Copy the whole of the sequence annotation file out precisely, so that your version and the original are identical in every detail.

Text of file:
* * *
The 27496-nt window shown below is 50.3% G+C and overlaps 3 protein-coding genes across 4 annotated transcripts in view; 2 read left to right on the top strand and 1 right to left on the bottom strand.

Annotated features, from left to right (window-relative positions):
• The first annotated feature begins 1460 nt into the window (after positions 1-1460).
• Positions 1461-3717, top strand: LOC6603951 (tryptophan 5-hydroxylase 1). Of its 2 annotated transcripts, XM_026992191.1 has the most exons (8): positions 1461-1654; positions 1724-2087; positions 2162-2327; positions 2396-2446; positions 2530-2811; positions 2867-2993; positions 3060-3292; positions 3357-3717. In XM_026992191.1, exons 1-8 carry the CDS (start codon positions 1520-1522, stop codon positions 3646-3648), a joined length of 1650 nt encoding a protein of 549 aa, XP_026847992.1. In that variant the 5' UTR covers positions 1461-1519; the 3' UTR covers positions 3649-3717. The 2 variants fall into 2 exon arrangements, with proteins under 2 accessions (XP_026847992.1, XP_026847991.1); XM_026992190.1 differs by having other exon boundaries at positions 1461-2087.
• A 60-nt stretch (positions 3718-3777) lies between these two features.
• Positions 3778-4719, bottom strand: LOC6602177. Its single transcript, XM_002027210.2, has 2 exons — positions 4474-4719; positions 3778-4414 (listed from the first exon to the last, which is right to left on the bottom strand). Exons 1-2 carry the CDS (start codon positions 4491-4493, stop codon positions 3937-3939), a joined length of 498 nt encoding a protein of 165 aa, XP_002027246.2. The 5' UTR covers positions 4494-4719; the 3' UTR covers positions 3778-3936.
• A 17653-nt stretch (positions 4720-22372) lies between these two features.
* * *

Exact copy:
The 27496-nt window shown below is 50.3% G+C and overlaps 3 protein-coding genes across 4 annotated transcripts in view; 2 read left to right on the top strand and 1 right to left on the bottom strand.

Annotated features, from left to right (window-relative positions):
• The first annotated feature begins 1460 nt into the window (after positions 1-1460).
• Positions 1461-3717, top strand: LOC6603951 (tryptophan 5-hydroxylase 1). Of its 2 annotated transcripts, XM_026992191.1 has the most exons (8): positions 1461-1654; positions 1724-2087; positions 2162-2327; positions 2396-2446; positions 2530-2811; positions 2867-2993; positions 3060-3292; positions 3357-3717. In XM_026992191.1, exons 1-8 carry the CDS (start codon positions 1520-1522, stop codon positions 3646-3648), a joined length of 1650 nt encoding a protein of 549 aa, XP_026847992.1. In that variant the 5' UTR covers positions 1461-1519; the 3' UTR covers positions 3649-3717. The 2 variants fall into 2 exon arrangements, with proteins under 2 accessions (XP_026847992.1, XP_026847991.1); XM_026992190.1 differs by having other exon boundaries at positions 1461-2087.
• A 60-nt stretch (positions 3718-3777) lies between these two features.
• Positions 3778-4719, bottom strand: LOC6602177. Its single transcript, XM_002027210.2, has 2 exons — positions 4474-4719; positions 3778-4414 (listed from the first exon to the last, which is right to left on the bottom strand). Exons 1-2 carry the CDS (start codon positions 4491-4493, stop codon positions 3937-3939), a joined length of 498 nt encoding a protein of 165 aa, XP_002027246.2. The 5' UTR covers positions 4494-4719; the 3' UTR covers positions 3778-3936.
• A 17653-nt stretch (positions 4720-22372) lies between these two features.